New York Court Rejects Insurer’s Motion to Dismiss Its Own Lawsuit

In its recent decision in Cincinnati Ins. Co. v. Roy’s Plumbing, Inc., 2014 U.S. Dist. LEXIS 73464 (W.D.N.Y. May 29, 2014), the United States District Court for the Western District of New York considered the implications of New York’s fee shifting rule in the wake of the New York Court of Appeals’ 2014 decision to vacate its 2013 ruling in K2 Inv. Group v. Am. Guarantee & Liability Ins. Co., 971 N.Y.S.2d 229 (June 11, 2013).

As initially decided in July 2013, the K2 decision – issued by New York’s highest state court – stood for the proposition that when an insurer breaches its duty to defend, then it is estopped from relying on policy exclusions in order to avoid an indemnity obligation. The Court suggested in its decision that a proper remedy for an insurer unsure of its coverage obligations is to seek a judicial declaration. The Court subsequently vacated its decision in February 2014, and in doing so, reaffirmed the long-standing rule in New York that an insurer can still rely on policy defenses for indemnity purposes even if it breached a duty to defend.

The Roy’s Plumbing decision arose out of a general liability insurer’s decision to file an affirmative declaratory judgment action against its insured based on the initial K2 decision. Cincinnati denied coverage to Roy’s Plumbing under several policies and thereafter filed suit against Roy’s Plumbing and the underlying plaintiffs in the Western District of New York in October 2013. Roy’s Plumbing, in turn, filed a counterclaim against Cincinnati seeking a declaration that it was entitled to a defense and indemnification. After the New York Court of Appeals vacated its decision in K2, Cincinnati asked Roy’s Plumbing to allow the suit to be dismissed. When Roy’s Plumbing refused, Cincinnati moved the court to dismiss its affirmative complaint and let Roy’s Plumbing continue to prosecute its claim against Cincinnati, thereby effectively making Cincinnati the defendant and Roy’s Plumbing the plaintiff.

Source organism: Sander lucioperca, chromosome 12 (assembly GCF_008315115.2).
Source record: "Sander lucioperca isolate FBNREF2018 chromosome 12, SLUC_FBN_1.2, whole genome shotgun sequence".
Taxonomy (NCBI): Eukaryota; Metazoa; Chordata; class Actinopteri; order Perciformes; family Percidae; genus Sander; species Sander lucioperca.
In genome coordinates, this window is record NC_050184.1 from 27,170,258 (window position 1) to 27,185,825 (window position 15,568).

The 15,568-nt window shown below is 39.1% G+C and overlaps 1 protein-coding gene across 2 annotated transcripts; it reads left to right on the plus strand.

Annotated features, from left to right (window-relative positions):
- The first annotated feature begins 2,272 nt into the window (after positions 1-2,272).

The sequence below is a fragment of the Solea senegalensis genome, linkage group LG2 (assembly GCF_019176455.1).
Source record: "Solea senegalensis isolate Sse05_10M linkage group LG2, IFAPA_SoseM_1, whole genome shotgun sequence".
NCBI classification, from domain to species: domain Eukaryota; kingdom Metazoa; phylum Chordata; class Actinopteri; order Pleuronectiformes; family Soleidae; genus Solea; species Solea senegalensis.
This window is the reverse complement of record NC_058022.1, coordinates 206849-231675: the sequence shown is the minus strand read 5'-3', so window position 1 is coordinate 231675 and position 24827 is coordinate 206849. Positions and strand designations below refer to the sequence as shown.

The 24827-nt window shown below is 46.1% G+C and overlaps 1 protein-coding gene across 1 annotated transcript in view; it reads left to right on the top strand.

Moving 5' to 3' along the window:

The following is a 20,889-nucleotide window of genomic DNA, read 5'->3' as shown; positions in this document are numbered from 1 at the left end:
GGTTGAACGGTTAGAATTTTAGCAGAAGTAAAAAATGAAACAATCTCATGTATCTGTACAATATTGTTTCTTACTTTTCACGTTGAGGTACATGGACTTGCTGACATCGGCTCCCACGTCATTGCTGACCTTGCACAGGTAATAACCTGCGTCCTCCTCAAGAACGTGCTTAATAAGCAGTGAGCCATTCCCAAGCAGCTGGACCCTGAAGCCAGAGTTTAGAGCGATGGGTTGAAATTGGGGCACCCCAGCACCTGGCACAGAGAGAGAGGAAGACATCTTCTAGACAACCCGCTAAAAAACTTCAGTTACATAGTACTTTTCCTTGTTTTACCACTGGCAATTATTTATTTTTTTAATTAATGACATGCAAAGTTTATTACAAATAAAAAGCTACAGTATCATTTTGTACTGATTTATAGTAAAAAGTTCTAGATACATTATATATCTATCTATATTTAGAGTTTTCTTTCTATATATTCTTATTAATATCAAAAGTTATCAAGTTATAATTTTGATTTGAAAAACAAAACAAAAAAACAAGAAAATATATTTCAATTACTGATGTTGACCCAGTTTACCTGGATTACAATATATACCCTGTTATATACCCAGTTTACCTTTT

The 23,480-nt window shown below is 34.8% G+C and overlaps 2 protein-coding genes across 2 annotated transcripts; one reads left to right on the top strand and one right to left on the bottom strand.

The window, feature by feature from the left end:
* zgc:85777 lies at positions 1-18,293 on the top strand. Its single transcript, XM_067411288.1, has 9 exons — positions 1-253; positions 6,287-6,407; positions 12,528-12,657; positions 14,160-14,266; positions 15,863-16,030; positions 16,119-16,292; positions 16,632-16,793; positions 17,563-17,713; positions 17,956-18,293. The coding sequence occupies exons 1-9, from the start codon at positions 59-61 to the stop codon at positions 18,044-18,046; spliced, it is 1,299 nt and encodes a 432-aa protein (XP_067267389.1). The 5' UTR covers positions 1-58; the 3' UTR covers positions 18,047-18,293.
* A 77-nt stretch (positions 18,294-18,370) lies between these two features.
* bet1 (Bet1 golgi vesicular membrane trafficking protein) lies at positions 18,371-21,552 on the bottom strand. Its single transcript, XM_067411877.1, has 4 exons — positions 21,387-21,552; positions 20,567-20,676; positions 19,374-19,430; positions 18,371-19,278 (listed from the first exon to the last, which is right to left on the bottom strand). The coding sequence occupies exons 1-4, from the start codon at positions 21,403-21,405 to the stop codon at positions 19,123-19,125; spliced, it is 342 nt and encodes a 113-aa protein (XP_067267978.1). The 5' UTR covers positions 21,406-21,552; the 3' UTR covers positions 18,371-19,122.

Roy’s Plumbing opposed Cincinnati’s motion on the ground that if allowed, and Roy’s Plumbing were converted to the plaintiff, then it would lose its right to seek reimbursement of its legal fees pursuant to Mighty Midgets, Inc. v. Centennial Ins. Co., 416 N.Y.S.2d 559 (1979). Under the Mighty Midgets rule, an insured placed in a defensive litigation posture by its insurer is allowed to collect its legal fees if it successfully defends the suit. New York courts have refused to extend this rule to situations in which the insured successfully prosecutes a declaratory judgment action against its carrier. Cincinnati argued in response to Roy’s Plumbing’s opposition that it only brought suit because of the rule established K2 by the initial Roy’s Plumbing ruling, and that its need to affirmatively prosecute a lawsuit was obviated once the K2 decision was vacated.

The court rejected Cincinnati’s argument, reasoning that:

The fact that there has been a change in the case law which Plaintiff believed initially mandated its prosecution of this action is of no moment. There is no argument supporting a conclusion that Roy’s Plumbing should bear the burden of any such change by losing the possibility of recovering legal fees. Nor can it simply be assumed from the counterclaim that this Defendant would have chosen to commence an independent action in the absence of Plaintiff’s lawsuit.

The court also observed that the second K2 decision still recommended a declaratory judgment action as “sound advice” for resolving coverage issues. Thus, the court denied Cincinnati’s motion to dismiss, thereby preserving Roy’s Plumbing’s opportunity to collect fees under Mighty Midgets in the event that coverage was found in its favor.

 

Topics:  Appeals, Commercial General Liability Policies, Duty to Defend, Estoppel, Fee-Shifting Statutes, K2 Investment Group, Motion to Dismiss

Published In: Civil Procedure Updates, Civil Remedies Updates, General Business Updates, Insurance Updates

DISCLAIMER: Because of the generality of this update, the information provided herein may not be applicable in all situations and should not be acted upon without specific legal advice based on particular situations.

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